PMFTC uses paid ads to 'expose' rival Mighty


Posted at Nov 19 2014 03:04 PM | Updated as of Nov 19 2014 11:04 PM

MANILA – Philip Morris International Fortune Tobacco Corp. (PMFTC), the local unit of tobacco giant Philip Morris International and Lucio Tan's Fortune Tobacco, took its allegations of fraudulent acts against rival Mighty Corp. to major broadsheets on Wednesday through full-color paid advertisements.

PMFTC placed ads in the Philippine Star and Philippine Daily Inquirer that showed government data to accuse Mighty of misdeclaring its domestic cigarette production to avoid taxes.

The print ad, which had the words “Mighty Corp. Exposed,” compared Mighty’s export and domestic production with other manufacturers combined.

PMFTC, citing the Senate Tax Study and Research Office (STSRO) report, alleged that Mighty declared imports of 37.6 million kilograms of tobacco leaf to be used for export in 2013 and less than a million kilos (around 200,000) for domestic use.

Other manufacturers combined, on the other hand, declared imports of 31.7 million kilograms for domestic use and only 1.4 million for export in 2013.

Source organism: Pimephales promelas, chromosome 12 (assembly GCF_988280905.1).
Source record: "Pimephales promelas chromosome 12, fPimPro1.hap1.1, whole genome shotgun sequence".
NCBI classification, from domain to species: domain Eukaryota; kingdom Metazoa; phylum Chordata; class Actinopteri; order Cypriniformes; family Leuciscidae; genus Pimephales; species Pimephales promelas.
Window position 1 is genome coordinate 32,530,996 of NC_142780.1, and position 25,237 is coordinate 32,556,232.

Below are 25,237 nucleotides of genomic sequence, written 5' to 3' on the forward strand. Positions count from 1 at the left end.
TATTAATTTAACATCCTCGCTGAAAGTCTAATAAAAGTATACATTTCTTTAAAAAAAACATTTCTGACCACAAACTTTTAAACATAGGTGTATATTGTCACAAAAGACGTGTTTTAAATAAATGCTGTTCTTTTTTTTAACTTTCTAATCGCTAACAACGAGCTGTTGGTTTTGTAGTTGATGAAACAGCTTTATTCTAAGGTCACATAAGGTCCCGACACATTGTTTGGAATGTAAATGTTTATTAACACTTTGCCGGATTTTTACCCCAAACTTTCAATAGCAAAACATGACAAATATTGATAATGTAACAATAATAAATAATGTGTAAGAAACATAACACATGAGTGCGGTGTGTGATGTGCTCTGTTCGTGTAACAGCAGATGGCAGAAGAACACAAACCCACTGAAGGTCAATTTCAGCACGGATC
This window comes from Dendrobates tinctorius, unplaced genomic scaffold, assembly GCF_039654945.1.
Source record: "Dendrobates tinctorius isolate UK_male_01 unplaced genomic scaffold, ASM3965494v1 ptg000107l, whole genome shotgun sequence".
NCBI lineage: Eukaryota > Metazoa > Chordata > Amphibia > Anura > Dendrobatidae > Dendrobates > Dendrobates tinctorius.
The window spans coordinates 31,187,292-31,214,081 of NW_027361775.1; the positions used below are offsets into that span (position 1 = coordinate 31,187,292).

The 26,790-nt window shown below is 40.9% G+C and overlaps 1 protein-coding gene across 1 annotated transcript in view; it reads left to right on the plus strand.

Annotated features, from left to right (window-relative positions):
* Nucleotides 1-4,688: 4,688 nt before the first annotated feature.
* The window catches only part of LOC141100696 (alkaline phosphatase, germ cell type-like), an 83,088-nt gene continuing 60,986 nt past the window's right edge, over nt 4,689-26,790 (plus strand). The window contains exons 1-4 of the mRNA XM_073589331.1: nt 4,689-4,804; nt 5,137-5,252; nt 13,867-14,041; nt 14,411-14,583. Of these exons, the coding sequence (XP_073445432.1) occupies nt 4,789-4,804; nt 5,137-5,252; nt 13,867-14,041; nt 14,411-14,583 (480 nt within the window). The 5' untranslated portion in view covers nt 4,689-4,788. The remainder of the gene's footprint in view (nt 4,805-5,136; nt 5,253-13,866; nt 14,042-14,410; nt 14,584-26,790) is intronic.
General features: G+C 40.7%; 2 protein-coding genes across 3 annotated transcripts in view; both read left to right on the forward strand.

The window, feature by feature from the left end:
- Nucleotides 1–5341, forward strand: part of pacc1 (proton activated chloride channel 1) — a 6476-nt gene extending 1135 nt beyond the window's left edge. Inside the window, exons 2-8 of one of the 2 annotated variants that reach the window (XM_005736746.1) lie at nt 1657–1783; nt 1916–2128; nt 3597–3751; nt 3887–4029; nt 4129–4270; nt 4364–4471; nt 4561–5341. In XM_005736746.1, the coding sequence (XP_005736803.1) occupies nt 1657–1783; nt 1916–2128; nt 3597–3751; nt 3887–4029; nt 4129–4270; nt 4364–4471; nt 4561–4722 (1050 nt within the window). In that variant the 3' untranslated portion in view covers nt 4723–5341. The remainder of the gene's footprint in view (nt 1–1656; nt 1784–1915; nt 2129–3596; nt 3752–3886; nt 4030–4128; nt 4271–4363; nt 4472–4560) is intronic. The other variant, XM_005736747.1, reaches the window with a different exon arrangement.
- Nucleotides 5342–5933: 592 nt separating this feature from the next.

“Government data says Mighty imported massive quantities of tobacco between 2011 to 2013 for export only. Mighty declared almost zero for domestic use. How could they have produced cigarettes for the Philippine market?” PMFTC said in the ad.

PMFTC president Paul Riley said in a statement that his cigarette company was compelled to pay for a space in newspapers after Mighty allegedly “misinformed” the public about the results of the STSRO report.

“Our intention is to highlight key facts and data uncovered in the government report that points to Mighty’s questionable business practices that not only harms legitimate tax-paying companies like us but also significantly impacts key government programs as envisaged in the sin tax law,” Riley said.

“Every company should pay their fair share of taxes for the development of the nation. This is the resounding message. We are hopeful that this would lead to more positive results,” he added.

Mighty has repeatedly denied the accusations by PMFTC, calling its allegations as part of a “resurrected smear campaign.”

“PMFTC’s pathetic attempts to resurrect its discredited campaign against Mighty show the depth of their desperation. We condemn in the strongest possible terms the irresponsible and malicious behavior of Philip Morris. This latest smear campaign is unacceptable and should be dealt with accordingly,” Mighty executive vice president Oscar Barrientos earlier said.

The Bulacan-based firm also discredited the STSRO report, saying it was a rehash of the UK-based Oxford Economics study, which was commissioned by PMI.

PMI and Tan’s Fortune Tobacco jointly owns PMFTC.

Tan, the Philippines' second richest man, had his share of tax evasion charges amounting to billions of pesos in the past, but the tycoon was cleared in 2006.